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Telegraph was the first device of the telecommunications age.

It may seem primitive compared to today's technology, but the telegraph was the wonder of its age. It used the new sciences of electricity and electromagnetismto send information over long distances almost instantly.

Even today telegraph's 'ons' and 'offs' live on the binary codes used by digital technology.

How the telegraph works
The telegraph key is simply a switch in an electric circuit that turns on an electric current. As the sender taps out a word the switch completes a circuit which allows an electric current to flow around it...
Wires and circuits
Electricity needs an unbroken, continuous path for the current to flow along. This path - the electric circuit - needs a voltage from a battery or an electrical generator to push the current around it, and it's the current that powers the machine at the other end....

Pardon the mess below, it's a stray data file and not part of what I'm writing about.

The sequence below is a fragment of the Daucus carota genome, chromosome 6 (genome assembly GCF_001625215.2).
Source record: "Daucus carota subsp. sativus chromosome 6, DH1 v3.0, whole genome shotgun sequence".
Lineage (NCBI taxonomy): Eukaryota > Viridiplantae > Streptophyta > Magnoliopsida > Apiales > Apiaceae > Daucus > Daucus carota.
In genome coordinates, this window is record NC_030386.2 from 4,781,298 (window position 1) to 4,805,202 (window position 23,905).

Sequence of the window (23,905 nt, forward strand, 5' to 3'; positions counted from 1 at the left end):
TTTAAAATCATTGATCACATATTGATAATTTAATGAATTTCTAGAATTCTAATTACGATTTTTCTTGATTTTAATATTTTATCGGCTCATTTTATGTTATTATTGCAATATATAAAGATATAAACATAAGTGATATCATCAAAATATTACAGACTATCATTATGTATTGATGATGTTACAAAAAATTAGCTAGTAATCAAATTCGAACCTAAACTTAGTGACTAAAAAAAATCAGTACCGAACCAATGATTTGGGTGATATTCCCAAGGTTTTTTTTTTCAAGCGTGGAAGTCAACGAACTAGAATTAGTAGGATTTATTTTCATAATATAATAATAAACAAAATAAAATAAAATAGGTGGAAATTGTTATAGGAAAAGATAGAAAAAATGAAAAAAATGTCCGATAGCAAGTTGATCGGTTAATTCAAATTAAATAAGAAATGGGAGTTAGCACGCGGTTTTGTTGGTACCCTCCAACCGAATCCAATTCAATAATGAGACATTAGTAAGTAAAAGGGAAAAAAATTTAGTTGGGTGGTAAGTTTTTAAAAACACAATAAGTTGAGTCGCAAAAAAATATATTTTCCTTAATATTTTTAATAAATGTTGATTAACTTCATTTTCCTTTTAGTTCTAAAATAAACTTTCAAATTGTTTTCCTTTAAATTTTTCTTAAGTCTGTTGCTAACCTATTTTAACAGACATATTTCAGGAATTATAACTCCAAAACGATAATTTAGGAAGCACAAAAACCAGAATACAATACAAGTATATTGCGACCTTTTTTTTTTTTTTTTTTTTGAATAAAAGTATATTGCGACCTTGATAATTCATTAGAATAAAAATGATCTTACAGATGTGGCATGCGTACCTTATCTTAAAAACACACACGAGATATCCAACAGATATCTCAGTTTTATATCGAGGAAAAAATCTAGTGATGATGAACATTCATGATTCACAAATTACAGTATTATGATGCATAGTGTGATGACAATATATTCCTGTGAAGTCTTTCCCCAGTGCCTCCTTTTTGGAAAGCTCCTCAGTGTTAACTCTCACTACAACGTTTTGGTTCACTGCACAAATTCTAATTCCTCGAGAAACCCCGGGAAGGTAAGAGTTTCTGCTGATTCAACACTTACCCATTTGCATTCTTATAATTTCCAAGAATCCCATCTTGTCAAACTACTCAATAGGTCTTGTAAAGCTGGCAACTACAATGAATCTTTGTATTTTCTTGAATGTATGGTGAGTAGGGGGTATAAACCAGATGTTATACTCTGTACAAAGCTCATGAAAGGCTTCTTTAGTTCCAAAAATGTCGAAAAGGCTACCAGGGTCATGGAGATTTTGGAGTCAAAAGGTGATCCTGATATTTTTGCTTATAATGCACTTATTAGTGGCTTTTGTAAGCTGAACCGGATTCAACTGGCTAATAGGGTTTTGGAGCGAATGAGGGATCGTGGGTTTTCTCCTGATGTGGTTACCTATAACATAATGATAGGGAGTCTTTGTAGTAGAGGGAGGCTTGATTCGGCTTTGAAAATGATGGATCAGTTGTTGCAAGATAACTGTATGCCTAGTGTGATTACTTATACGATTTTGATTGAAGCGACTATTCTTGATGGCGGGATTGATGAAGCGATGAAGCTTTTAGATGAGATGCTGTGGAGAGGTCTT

Loss and noise
One of the facts of life is that nothing's perfect. There is no such thing as a perfect cable, where everything you put in comes out at the other end....
fun and games

Can you beat our games? Explode equipment to see what's inside, hear the changing sounds of telecommunications, see how telecommunications designs have changed over time or send an e-postacard.

what's on

The UK's first permanent gallery dedicated to the history of information and communication technologies opens in the new Information Age gallery at London’s Science Museum.

audio history

Take a trip down memory lane with extracts of the interviews which have been recorded as part of the Connected Earth oral history programme.

featured story

100 years of automatic switching!
In 1912 the GPO installed Britain's first automatic telephone exchange in Epsom.

Discover the early days of the telephone...